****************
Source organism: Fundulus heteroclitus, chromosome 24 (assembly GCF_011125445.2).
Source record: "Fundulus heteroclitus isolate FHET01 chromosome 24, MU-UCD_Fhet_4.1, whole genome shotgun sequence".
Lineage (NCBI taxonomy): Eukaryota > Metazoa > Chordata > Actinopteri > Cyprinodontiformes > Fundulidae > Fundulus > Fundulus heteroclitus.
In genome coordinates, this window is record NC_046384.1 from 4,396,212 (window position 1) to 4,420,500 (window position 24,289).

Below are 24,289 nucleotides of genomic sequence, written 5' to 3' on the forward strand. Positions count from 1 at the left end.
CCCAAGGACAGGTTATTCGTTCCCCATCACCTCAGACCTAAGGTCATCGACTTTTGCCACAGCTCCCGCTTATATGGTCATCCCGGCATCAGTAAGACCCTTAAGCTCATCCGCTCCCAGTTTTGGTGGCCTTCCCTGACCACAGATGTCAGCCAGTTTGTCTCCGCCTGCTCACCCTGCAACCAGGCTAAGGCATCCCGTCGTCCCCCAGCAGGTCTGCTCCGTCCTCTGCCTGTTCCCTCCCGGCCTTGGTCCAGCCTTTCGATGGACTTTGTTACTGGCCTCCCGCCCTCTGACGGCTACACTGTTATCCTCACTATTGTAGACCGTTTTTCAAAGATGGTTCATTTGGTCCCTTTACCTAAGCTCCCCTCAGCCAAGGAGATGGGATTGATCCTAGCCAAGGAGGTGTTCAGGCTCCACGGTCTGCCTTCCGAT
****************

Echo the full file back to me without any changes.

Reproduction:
Source organism: Fundulus heteroclitus, chromosome 24 (assembly GCF_011125445.2).
Source record: "Fundulus heteroclitus isolate FHET01 chromosome 24, MU-UCD_Fhet_4.1, whole genome shotgun sequence".
Lineage (NCBI taxonomy): Eukaryota > Metazoa > Chordata > Actinopteri > Cyprinodontiformes > Fundulidae > Fundulus > Fundulus heteroclitus.
In genome coordinates, this window is record NC_046384.1 from 4,396,212 (window position 1) to 4,420,500 (window position 24,289).

Below are 24,289 nucleotides of genomic sequence, written 5' to 3' on the forward strand. Positions count from 1 at the left end.
CCCAAGGACAGGTTATTCGTTCCCCATCACCTCAGACCTAAGGTCATCGACTTTTGCCACAGCTCCCGCTTATATGGTCATCCCGGCATCAGTAAGACCCTTAAGCTCATCCGCTCCCAGTTTTGGTGGCCTTCCCTGACCACAGATGTCAGCCAGTTTGTCTCCGCCTGCTCACCCTGCAACCAGGCTAAGGCATCCCGTCGTCCCCCAGCAGGTCTGCTCCGTCCTCTGCCTGTTCCCTCCCGGCCTTGGTCCAGCCTTTCGATGGACTTTGTTACTGGCCTCCCGCCCTCTGACGGCTACACTGTTATCCTCACTATTGTAGACCGTTTTTCAAAGATGGTTCATTTGGTCCCTTTACCTAAGCTCCCCTCAGCCAAGGAGATGGGATTGATCCTAGCCAAGGAGGTGTTCAGGCTCCACGGTCTGCCTTCCGAT